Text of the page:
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Cooperative Extension: Cranberries

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Highbush Cranberry (not a true cranberry)

Viburnum trilobum, also known as Viburnum opulus var. americanum L. Ait

Quick Links: FAQs || Introduction || Plant Description || Insect Pests

Some Other Common Names: American cranberrybush, guelder rose, dog rowan, *European cranberry tree, marsh alder, rose elder, red elder, water elder, dog elder, gatten tree, whitten tree, ople tree, snowball tree, crampbark

Introduction: The highbush cranberry is actually not a cranberry at all, though its fruit, or ‘drupes’ as they are known taxonomically, strongly resemble cranberries in both appearance and taste. They also mature in the fall, as cranberries do. The two plants are quite different, however. Both are native to North America, but the highbush cranberry is a Viburnum, a member of the Caprifoliaceae, or Honeysuckle family, in contrast to the ‘true,’ or lowbush cranberry, which is a Vaccinium, a member of the Ericaceae—Heather or Heath—family. The Honeysuckle family is comprised of about 400 species, with 11 tree species—and numerous shrub species—that are native to North America. They are located mostly in north temperate regions and in tropical mountains.  In North America, the highbush cranberry stretches from British Columbia east to Newfoundland, south to Washington state and east to northern Virginia, with an isolated population in New Mexico. According to the Natural Resources Conservation Service, the highbush cranberry is listed as ‘endangered’ in Indiana, ‘threatened’ in Ohio, and ‘rare’ in Pennsylvania.

Plant Description: Considered a large and hardy deciduous shrub with a moderate growth rate of up to 3 ft. per year, the plant is typically 8 to 15 feet tall by 8 to 10 feet wide, with arching stems and a very dense, rounded form, making it a popular landscaping choice for use as a screening hedge [For a solid screen, plants should be spaced 2 to 3 ft. apart.]. It is noted for attracting wildlife, especially birds which benefit from the fruit, which can remain on the branches well into mid winter.  It is tolerant of frost, likes sun or semi-shade, and is successful in most soil types but does best in well-drained, moist soil that is rich and loamy.  Established plants can tolerate drought, but they are helped by supplemental watering during such periods.

Edible Qualities*: The fruits/drupes can be eaten raw (though not very tasty that way) or cooked, and like cranberries, they are rich in vitamin C and so have a tart, acid taste (the taste is best after a frost and when picked slightly under-ripe). They are an excellent substitute for cranberries and are likewise used in preserves, jams/jellies, sauces, etc., which make delicious condiments for meat and game. The jam reportedly has a very pleasant flavor. ‘Wentworth’, ‘Andrews’, and ‘Hahs’ are three varieties that are examples of the better-tasting, American type.

NOTE: *There is also a European variety of highbush cranberry (Viburnum opulus) that is described as having inedible/bitter fruit. If you wish to eat the fruit, make sure you plant the true North American species,  Viburnum opulus var. americana. You will often see it for sale under its old name, Viburnum trilobum, but keep in mind that although a nursery may list it as americana or trilobum, many people have had the unfortunate experience of discovering that what they ended up with was nevertheless the European variety.  It may also be worth noting that the European form (opulus) is widely naturalized in central Maine, and a trusted source has written to say that he finds that one–at least in central Maine–more often than he finds the native (trilobum/americana) form!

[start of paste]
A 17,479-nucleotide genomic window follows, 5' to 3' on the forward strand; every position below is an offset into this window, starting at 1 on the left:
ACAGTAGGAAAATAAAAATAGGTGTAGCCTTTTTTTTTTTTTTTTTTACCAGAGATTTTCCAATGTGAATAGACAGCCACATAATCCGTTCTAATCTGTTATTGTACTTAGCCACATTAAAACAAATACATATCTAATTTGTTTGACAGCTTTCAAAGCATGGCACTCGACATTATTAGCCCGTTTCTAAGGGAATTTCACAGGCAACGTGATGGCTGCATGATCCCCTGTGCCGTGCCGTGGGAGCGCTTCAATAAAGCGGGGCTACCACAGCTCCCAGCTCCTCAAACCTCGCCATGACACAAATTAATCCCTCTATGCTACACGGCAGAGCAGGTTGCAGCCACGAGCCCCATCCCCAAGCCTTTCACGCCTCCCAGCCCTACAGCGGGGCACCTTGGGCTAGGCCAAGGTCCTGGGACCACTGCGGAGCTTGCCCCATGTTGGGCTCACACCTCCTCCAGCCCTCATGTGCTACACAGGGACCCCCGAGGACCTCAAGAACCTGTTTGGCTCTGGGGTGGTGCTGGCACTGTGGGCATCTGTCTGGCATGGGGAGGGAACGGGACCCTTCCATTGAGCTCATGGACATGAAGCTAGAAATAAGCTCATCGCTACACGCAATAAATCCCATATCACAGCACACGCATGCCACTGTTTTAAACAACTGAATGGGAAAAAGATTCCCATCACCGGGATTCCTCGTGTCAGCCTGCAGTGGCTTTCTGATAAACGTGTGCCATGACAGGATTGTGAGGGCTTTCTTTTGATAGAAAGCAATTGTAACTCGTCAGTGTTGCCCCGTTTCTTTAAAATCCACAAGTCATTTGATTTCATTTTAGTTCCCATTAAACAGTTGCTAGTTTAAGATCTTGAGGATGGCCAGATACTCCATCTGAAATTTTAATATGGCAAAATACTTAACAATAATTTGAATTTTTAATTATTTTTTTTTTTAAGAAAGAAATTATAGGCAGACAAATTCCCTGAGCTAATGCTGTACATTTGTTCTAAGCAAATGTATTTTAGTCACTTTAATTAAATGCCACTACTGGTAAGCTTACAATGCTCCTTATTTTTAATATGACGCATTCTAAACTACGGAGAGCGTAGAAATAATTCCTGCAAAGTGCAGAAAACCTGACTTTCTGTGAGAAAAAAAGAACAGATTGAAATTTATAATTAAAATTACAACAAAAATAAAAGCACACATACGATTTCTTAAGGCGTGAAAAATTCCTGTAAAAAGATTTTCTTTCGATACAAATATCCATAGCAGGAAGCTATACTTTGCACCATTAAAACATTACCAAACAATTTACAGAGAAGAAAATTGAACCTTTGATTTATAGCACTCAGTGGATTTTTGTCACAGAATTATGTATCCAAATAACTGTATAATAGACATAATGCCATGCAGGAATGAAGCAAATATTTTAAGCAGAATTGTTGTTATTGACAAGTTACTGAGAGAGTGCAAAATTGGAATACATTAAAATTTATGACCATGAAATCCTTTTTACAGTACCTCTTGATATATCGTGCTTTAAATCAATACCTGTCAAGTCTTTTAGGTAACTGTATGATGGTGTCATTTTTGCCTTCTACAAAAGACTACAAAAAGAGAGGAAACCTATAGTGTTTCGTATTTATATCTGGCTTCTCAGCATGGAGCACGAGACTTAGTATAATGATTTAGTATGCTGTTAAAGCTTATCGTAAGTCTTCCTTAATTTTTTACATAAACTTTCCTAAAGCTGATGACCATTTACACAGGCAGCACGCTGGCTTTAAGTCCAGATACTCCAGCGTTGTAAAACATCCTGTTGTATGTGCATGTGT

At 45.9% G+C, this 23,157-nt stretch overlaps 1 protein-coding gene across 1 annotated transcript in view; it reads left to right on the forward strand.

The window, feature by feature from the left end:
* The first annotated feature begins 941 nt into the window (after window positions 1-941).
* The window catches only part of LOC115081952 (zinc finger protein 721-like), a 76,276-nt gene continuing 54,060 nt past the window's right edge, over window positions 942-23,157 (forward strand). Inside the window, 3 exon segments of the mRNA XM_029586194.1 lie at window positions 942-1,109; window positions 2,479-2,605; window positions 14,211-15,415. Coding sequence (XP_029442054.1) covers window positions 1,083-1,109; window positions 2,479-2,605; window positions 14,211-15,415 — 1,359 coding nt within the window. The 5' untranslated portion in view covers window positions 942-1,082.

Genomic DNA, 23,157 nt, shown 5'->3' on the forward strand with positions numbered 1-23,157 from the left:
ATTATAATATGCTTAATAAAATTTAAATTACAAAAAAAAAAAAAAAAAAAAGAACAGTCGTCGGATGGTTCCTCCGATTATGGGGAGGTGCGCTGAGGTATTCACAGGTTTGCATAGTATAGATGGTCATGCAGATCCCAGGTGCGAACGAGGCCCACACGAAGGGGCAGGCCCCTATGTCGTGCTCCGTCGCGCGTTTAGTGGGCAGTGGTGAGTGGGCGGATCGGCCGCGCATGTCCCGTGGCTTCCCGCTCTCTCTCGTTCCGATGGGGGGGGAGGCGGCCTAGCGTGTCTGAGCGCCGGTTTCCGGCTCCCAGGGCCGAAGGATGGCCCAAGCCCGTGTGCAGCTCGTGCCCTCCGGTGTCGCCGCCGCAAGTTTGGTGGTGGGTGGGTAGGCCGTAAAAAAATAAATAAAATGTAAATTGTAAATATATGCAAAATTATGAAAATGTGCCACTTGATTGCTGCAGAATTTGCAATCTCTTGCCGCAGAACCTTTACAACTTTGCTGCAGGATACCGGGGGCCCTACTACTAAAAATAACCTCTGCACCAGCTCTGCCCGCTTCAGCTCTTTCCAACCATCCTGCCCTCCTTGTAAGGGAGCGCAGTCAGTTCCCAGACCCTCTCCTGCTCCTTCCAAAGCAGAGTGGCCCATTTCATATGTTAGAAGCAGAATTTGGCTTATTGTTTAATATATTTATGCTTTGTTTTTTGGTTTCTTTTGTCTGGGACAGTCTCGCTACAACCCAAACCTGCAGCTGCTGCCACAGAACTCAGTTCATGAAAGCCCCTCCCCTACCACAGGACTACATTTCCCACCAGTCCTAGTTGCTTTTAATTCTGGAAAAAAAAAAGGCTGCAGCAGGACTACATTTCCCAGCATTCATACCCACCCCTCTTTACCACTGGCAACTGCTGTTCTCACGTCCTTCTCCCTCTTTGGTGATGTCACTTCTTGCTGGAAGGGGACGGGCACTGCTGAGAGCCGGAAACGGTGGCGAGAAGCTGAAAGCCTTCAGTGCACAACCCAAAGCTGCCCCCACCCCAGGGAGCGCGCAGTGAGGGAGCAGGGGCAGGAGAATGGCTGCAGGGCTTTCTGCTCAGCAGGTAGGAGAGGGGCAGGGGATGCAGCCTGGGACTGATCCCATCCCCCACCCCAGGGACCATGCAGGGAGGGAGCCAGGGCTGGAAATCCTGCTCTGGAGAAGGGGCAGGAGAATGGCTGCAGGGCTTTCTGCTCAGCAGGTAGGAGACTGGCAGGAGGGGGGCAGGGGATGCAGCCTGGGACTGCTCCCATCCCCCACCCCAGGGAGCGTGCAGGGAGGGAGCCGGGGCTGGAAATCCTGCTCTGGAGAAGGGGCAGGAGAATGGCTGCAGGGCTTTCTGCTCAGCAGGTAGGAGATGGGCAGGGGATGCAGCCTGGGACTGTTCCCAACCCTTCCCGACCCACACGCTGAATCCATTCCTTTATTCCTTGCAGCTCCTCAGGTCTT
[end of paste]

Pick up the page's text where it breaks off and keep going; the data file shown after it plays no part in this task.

Insect Pests: Reported to have very few insect problems overalll, but one insect in particular—the Viburnum Leaf Beetle (Pyrrhalta viburni P.)—is capable of completely defoliating highbush cranberry stands (complete defoliation has been seen before in Maine–see photos below). Both the larvae and adults of the beetle feed on the leaves, severely skeletonizing them. The trees can survive this injury, however, and can go on to leaf out normally again the following year. Severe damage inflicted yearly, however, will kill the tree.  The Viburnum leaf beetle was introduced from Europe, and in fact the first North American populations of the beetle were discovered on European highbush cranberry plantings in the Ottawa/Hull region of Canada.  There are several fact sheets about the Viburnum leaf beetle on the web, including these two by Cornell Cooperative Extension and UMass Extension:

LEFT: Highbush cranberry shrubs in central Maine defoliated by Viburnum leaf beetle larvae. RIGHT: Four Viburnum leaf beetle larvae feeding on one of the branches. With all of the leaves already consumed, these larvae were feeding on the bark and inner branch layers!

FAQs About Highbush Cranberry

Here is a list of some very good questions we have received over the years, with answers provided from UMaine Extension Specialist in Ornamental Horticulture and Professor of Sustainable Agriculture, Dr. Lois Berg Stack.

Do you have additional questions? See also Cornell University’s “Highbush Cranberries” fact sheet, or contact Charles Armstrong, Cranberry Professional. University of Maine Cooperative Extension || Pest Management Office || 491 College Avenue || Orono, ME 04473-1295 || Tel: 207.581.2967 [email:].  Photos by Charles Armstrong.

Image Description: Picture of a young Highbush Cranberry tree

Image Description: Highbush Cranberry - closeup view of two newly-grown leaves

Image Description:

Image Description: ViburnumLeafBeetleLarvae

Additional Links

Contact Information

Cooperative Extension: Cranberries
5741 Libby Hall
Orono, Maine 04469-5741
Phone: 207.581.3188, 1.800.287.0274 (in Maine) or 1.800.287.8957 (TDD)E-mail:
The University of Maine
Orono, Maine 04469